Rohingya refugee crisis: Deaths came hissing through the air
12:00 AM, September 13, 2017 / LAST MODIFIED: 08:40 AM, January 24, 2020

Death came hissing through the air

Survivors recount how Myanmar troops shot people dead, burnt down houses in a Rohingya village

Hearing gunshots, Md Yunus realised that troops were closing in on their village. So he instantly ran towards a nearby hillock to hide with a belief that the military would target only young and grownup males.

But it was soon clear to his wife, Taslima Begum, that the army men were shooting at anyone and everyone.

There was no time to lose. So she quickly grabbed some cash and gold ornaments hidden at a corner of her house and started running towards the hillock. Her younger son Hafiz was in her arms while the elder one, Abdul Hannan, 8, was trying to keep pace with her.

“Suddenly, I was hit in my shoulder and knee. I realised both my sons got shot. I don't remember anything … I collapsed…,” said Taslima, now being treated at the 250-bed District Sadar Hospital in Cox's Bazar.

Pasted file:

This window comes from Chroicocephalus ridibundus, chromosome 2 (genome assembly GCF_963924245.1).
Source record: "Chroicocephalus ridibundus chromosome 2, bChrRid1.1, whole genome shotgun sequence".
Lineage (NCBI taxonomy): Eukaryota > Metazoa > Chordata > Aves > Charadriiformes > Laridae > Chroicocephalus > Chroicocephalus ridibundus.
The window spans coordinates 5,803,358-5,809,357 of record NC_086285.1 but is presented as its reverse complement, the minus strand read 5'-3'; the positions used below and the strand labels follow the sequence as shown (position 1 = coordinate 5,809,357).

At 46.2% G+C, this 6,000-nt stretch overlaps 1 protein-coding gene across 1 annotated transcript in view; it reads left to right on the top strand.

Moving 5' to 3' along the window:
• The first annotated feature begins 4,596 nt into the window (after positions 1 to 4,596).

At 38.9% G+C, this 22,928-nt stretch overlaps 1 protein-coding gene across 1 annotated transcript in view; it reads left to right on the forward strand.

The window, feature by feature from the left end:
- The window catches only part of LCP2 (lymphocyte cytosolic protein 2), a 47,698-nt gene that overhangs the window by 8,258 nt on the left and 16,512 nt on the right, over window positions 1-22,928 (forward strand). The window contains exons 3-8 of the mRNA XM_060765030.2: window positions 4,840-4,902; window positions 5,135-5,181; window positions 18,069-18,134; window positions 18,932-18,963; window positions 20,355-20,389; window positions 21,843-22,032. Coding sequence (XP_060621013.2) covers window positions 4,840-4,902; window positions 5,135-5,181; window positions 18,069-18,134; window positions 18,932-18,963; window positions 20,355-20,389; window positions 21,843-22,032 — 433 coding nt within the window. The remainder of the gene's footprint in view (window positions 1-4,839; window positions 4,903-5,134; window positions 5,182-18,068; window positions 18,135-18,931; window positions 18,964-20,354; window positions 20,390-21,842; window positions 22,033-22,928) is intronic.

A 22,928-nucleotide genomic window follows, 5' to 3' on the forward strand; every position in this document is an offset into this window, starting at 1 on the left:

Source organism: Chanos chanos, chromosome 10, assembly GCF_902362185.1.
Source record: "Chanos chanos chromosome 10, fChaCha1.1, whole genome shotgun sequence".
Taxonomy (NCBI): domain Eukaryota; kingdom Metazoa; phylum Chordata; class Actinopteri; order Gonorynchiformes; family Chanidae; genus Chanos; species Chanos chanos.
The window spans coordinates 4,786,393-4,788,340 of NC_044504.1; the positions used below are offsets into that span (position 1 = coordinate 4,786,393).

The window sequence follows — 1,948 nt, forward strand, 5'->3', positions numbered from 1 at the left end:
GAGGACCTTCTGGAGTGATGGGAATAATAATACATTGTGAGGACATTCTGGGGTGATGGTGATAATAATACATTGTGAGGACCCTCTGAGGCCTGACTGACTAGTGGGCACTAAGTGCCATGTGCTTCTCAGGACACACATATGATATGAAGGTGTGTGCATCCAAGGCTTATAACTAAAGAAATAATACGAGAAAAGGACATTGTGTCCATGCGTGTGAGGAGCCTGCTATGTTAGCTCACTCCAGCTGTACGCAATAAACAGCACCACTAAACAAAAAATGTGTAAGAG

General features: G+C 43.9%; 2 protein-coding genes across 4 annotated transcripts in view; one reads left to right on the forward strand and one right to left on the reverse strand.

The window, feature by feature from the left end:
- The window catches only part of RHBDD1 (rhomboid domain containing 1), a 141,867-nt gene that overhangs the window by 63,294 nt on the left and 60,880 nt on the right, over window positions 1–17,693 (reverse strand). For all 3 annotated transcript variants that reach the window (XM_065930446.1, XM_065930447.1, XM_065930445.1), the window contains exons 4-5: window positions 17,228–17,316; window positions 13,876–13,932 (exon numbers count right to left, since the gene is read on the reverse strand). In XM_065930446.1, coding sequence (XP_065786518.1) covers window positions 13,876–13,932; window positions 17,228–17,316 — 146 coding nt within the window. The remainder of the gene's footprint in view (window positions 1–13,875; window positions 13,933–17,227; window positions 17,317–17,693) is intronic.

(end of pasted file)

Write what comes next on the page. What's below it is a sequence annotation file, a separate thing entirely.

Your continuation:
When she regained consciousness, it was evening, she recalled. Her mother-in-law came to look for them when the troops left the village of Hasoprang in Rachidong and woke her up.

But what she heard from her mother-in-law next, shattered her world once and for all: Both her sons had died. 

“They killed my sons … I could not save my sons,” said Taslima, 25, tears rolling down her cheeks.

The first bullet pierced through the arms of her younger son and then hit her shoulder, she said, pointing to her injuries.